For successfully doing Factor Analysis, we need more data than this example. If your want to find n factors, you want to have roughly 3n - 4n dimensions of data, and 5n - 10n samples. And Factor Analysis assumes the normality of the data, so it is not a great tool for ordinal data. However, in practice, we can use Factor Analysis on ordinal data if the scale is 5 or more, and data can be treated as interval data.

Through Factor Analysis, you want to find hidden variables (common factors) which may explain the responses you gained. For looking at how to do Factor Analysis in R, I would like to briefly explain the difference between PCA and FA.

Difference between Factor Analysis and PCA

The intuition of Principal Component Analysis is to find new combination of variables which form larger variances. Why are larger variances important? This is a similar concept of entropy in information theory. Let's say you have two variables. One of them (Var 1) forms N(1, 0.01) and the other (Var 2) forms N(1, 1). Which variable do you think has more information? Var 1 is always pretty much 1 whereas Var 2 can take a wider range of values, like 0 or 2. Thus, Var 2 has more chances to have various values than Var 1, which means Var 2's entropy is larger than Var 1's. Thus, we can say Var 2 contains more information than Var 1.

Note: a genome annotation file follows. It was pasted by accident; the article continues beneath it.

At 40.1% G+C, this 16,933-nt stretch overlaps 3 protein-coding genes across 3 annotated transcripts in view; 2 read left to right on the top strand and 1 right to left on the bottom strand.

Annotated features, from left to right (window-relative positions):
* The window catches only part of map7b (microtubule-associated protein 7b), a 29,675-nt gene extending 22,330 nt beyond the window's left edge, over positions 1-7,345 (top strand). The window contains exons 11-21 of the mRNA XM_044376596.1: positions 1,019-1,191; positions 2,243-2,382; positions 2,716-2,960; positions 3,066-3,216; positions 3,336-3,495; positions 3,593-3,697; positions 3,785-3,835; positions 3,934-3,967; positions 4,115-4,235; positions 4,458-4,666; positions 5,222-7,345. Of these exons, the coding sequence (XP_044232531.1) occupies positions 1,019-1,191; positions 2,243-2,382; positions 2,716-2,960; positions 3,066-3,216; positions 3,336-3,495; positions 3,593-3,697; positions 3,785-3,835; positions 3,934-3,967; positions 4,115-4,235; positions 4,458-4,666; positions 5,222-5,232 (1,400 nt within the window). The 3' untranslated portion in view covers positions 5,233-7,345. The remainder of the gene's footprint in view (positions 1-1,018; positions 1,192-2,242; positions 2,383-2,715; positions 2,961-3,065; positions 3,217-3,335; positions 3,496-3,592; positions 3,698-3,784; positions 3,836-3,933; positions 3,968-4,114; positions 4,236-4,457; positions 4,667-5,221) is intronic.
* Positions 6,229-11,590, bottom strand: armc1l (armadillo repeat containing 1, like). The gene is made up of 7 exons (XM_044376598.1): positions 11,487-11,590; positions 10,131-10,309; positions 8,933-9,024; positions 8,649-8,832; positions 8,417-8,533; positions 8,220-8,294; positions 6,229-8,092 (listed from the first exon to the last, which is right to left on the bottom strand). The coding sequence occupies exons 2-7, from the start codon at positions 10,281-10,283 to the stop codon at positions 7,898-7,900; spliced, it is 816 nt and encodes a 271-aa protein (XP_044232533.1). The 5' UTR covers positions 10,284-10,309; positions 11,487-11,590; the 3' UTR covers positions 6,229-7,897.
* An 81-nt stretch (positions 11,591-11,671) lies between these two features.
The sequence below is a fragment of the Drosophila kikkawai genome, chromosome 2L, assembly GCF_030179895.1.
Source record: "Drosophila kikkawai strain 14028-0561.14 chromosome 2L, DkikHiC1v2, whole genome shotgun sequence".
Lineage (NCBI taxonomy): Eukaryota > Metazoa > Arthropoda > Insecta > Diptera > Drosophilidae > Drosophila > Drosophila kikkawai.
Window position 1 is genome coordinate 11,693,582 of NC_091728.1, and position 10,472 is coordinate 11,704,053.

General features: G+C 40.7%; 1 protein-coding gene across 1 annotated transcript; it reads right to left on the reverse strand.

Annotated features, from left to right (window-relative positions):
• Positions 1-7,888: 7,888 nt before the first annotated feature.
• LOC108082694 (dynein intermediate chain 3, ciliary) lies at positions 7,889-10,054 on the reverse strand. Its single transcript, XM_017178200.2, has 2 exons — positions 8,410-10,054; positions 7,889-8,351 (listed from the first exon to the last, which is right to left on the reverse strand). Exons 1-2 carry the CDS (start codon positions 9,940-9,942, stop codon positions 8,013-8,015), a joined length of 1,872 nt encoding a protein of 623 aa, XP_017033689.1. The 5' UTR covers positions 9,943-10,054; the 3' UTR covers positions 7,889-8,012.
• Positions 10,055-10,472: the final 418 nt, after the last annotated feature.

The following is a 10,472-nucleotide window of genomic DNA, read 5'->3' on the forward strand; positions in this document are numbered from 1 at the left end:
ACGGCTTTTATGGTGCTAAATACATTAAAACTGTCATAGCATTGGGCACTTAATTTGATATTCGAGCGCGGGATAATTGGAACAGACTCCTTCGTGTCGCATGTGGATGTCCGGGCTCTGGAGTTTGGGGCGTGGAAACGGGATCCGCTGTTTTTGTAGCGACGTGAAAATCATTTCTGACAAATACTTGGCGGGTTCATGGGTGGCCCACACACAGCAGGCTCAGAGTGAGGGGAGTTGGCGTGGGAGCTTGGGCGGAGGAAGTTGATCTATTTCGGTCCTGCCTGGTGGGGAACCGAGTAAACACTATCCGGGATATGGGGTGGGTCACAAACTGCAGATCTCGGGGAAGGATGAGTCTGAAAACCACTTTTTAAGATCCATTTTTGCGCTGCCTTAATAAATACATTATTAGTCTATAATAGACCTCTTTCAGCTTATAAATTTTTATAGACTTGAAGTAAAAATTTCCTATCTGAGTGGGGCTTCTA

Although the example above just looks at one variable at one time, PCA tries to find linear combination of the variables which contain much information by looking at the variance. This is why the standard deviation is one of the important metrics to determine the number of new variables in PCA. Another interesting aspect of the new variables derived by PCA is that all new variables are orthogonal. You can think that PCA is rotating and translating the data such that the first axis contains the most information, and the second has the second most information, and so forth.